Campus areas, such as often found at large schools or universities, place special demands on urban planning, traffic development and energy and water management. Sustainability, resilience and quality of life are new goals that currently determine the development of campuses.
In the German federal state of Baden-Württemberg, the state government has launched a programme to support universities in developing concepts for achieving a climate-neutral campus. The Karlsruhe University of Applied Sciences is one of the supported universities and is currently working on the KATZE project (Karlsruhe University of Applied Sciences: Zero Emission), which stands at the interface between mobility and urban planning:
Mobility and Campus – A sustainable unit in the cycle:
The campus of the Karlsruhe University of Applied Sciences was built in the 1960s and is representative of many university facilities of that time. A structural overhaul is necessary to take into account aspects such as energy, fire protection or changed usage requirements. In this context, there is the opportunity to plan holistically and to integrate changed mobility concepts into the cycle. Mobility, the campus with its open spaces, the existing buildings and the associated building technology form a unit. The energy required to drive the vehicles and operate the buildings is generated regeneratively and used as required in the cycle between mobile (vehicles) and stationary (buildings) use.
The campus has cellular, recyclable storage facilities whose energy is transferred to the batteries and tanks (H2) of the vehicles in a fast charging process. Resource-saving and reusable materials are used for buildings. The tree population binds CO2 and improves the microclimate.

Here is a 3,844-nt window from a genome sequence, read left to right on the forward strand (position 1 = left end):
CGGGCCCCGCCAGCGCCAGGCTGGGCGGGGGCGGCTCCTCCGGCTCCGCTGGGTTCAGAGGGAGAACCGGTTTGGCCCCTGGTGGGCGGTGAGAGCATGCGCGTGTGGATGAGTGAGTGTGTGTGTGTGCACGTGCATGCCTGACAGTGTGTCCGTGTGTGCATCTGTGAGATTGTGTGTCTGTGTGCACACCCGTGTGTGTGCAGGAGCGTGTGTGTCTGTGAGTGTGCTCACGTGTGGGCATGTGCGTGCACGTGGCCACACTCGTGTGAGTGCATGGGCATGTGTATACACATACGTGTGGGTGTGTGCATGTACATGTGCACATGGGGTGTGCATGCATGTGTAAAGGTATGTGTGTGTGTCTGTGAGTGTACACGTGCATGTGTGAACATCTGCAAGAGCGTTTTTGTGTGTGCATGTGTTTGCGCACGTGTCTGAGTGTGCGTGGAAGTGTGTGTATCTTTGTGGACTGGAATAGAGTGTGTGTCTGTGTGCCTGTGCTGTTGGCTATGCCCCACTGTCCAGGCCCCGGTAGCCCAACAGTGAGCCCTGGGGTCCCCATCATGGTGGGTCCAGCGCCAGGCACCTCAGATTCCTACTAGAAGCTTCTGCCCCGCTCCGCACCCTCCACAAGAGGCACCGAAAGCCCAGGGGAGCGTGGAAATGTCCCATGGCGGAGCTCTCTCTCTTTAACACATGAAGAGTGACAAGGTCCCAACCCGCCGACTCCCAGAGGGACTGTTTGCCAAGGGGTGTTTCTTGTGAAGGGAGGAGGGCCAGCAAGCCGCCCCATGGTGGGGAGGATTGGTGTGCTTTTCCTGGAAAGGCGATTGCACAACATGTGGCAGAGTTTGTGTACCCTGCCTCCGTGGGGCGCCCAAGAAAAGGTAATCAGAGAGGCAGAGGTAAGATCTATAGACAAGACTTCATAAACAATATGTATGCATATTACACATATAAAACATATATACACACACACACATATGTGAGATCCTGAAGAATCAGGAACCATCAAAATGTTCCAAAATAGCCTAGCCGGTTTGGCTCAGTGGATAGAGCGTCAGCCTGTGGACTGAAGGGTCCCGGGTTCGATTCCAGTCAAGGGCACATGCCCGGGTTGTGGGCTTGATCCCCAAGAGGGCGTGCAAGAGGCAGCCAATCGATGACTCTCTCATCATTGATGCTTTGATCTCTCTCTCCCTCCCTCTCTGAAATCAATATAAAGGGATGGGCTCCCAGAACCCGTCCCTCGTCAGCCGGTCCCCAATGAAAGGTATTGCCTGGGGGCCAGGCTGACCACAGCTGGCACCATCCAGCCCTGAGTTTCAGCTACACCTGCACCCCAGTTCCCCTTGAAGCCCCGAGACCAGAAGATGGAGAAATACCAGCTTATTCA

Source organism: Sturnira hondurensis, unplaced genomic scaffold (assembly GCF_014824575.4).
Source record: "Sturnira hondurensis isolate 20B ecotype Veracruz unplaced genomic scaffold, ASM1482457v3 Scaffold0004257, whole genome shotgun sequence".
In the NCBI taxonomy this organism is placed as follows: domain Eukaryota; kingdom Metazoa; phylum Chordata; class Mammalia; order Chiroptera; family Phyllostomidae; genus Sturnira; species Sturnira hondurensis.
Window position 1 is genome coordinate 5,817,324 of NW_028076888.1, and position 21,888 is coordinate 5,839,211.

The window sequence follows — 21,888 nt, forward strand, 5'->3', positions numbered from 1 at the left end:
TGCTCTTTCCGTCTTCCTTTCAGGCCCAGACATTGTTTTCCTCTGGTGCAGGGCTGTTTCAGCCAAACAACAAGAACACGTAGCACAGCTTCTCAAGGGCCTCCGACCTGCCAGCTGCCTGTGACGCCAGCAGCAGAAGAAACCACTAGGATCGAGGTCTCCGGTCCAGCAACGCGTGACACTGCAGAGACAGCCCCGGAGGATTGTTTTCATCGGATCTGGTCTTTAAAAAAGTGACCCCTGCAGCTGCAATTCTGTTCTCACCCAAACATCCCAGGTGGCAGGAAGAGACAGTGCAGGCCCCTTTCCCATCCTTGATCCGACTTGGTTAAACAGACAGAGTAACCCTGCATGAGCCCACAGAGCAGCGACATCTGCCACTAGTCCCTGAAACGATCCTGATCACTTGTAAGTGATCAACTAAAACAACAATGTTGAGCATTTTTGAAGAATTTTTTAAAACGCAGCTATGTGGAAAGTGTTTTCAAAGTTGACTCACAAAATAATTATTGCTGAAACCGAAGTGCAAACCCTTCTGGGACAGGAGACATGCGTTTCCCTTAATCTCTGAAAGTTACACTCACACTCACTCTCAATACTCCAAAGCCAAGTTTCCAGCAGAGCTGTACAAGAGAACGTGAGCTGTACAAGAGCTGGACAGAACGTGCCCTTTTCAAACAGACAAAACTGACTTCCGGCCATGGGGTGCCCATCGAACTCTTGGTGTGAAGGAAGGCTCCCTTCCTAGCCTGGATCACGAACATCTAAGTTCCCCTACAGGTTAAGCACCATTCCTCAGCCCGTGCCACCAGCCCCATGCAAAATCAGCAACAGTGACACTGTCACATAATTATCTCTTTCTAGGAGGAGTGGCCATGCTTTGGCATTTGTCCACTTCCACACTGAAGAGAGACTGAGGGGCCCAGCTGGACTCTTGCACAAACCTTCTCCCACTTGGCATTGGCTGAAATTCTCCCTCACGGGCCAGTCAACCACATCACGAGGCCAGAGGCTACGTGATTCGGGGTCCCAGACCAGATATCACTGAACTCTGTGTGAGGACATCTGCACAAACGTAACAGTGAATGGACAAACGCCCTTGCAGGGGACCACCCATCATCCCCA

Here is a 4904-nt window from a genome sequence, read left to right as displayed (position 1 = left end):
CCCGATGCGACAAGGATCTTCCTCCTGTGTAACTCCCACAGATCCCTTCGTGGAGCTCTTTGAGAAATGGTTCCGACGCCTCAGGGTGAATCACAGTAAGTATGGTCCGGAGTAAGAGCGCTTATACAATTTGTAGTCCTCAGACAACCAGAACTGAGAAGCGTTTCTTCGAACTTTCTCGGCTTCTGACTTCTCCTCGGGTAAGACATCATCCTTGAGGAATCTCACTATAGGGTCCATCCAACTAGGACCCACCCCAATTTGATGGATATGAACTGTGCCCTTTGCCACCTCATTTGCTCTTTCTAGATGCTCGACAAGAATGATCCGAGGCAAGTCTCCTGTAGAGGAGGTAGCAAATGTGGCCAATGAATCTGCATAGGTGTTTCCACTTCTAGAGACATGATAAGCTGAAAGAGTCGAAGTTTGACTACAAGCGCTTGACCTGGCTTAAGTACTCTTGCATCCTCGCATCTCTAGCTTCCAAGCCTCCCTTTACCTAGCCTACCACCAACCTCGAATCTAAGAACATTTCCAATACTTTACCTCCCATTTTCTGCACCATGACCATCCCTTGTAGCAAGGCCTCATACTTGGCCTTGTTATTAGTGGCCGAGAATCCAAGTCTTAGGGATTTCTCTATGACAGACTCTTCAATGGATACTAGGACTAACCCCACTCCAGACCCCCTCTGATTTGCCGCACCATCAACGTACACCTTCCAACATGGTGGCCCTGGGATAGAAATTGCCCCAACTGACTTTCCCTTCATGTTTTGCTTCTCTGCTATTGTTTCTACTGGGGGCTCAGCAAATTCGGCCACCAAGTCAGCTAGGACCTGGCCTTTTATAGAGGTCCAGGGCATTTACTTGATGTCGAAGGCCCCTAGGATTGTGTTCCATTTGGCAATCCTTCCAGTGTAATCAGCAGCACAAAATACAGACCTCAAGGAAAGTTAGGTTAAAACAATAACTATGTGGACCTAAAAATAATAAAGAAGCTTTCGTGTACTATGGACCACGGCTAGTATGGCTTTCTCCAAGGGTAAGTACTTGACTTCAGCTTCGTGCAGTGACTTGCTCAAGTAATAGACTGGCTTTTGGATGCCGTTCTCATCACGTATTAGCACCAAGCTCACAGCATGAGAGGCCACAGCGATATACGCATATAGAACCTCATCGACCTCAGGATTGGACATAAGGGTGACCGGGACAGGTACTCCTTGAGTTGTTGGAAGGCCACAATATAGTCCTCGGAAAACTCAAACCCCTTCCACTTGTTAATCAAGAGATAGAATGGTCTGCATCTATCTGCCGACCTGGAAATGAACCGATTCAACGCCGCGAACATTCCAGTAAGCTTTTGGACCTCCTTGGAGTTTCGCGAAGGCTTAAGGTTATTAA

Consolidate and re-compact campuses:
Like many other universities, the HSKA is spread over several locations: With long distances between the locations and to the university infrastructures. Part of the campus master plan is therefore to retrieve the relocations to the post-compacted main campus. This enables short distances to be covered on foot or by bike without emissions. Mobility planning is therefore an integral part of the campus master plan.
The campus is thus understood as a physical and socially active place of encounter with enhanced qualities of stay on paths, central locations and at the transitions to the city. All structural measures are visibly used as crystallization points for spatial and social qualities on the campus. Consciously placed and designed, they promote deceleration, personal togetherness and thus communication beyond faculty boundaries and initiate networking between the various subject areas.
Contact Person: Jan Riel